The bar code has already undergone some changes. Though the standard, striped variety is still ubiquitous on supermarket goods, two-dimensional bar codes have become commonplace on shipping labels, airline boarding passes and all over the place in Japan.
Now, Microsoft is hoping to take things a step further by adding color to the mix.
"We use color to store more information," said Gavin Jancke, director of engineering for Microsoft's Redmond, Wash., research labs. Jancke is the creator of the new bar code format, which uses either four or eight hues to pack more data into less space. The new bar code also uses small triangles, as opposed to the squares used in the 2D black and white bar codes and the alternating thin and thick lines used in traditional UPC symbols.
The color bar code is being targeted especially for use on commercial media such as movies, video games and other recordings. Microsoft said the High Capacity Color Bar Code could start showing up on DVDs by the end of this year, thanks to a deal it has signed with an organization that helps coordinate product labeling for audiovisual works.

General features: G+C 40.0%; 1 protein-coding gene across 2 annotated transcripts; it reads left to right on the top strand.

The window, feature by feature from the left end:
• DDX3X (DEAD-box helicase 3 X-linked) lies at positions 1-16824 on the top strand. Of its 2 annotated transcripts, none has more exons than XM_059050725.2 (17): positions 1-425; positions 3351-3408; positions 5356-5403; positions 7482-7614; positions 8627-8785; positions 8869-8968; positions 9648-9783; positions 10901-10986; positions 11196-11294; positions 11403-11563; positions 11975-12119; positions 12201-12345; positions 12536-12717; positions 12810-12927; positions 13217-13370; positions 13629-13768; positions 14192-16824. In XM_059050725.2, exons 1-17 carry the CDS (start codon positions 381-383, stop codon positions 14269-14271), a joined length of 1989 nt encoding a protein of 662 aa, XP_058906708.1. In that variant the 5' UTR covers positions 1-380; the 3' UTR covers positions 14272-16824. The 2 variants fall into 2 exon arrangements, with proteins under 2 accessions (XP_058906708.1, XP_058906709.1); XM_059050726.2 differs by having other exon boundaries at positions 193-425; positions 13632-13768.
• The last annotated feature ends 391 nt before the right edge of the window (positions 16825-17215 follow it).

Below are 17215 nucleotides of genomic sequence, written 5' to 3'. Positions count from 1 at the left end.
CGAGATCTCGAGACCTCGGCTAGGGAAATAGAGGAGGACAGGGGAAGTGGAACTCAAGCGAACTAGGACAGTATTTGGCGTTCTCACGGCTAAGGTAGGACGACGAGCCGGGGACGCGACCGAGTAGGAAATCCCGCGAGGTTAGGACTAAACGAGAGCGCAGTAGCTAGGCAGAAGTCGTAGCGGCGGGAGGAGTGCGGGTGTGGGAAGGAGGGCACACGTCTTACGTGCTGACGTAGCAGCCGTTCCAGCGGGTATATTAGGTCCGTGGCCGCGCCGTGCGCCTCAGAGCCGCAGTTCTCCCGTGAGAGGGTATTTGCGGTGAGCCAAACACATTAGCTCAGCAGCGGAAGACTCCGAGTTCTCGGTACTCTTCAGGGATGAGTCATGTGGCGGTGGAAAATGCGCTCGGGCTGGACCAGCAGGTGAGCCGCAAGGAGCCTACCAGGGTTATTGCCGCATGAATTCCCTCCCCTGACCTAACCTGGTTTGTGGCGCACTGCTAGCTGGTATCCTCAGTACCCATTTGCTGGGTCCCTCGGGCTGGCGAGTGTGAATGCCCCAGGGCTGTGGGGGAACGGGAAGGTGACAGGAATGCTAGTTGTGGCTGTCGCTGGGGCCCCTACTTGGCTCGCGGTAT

The idea is that after adding the new bar code, then DVDs and their packages would offer added security or, potentially, links to a movie trailer or other bonus features.
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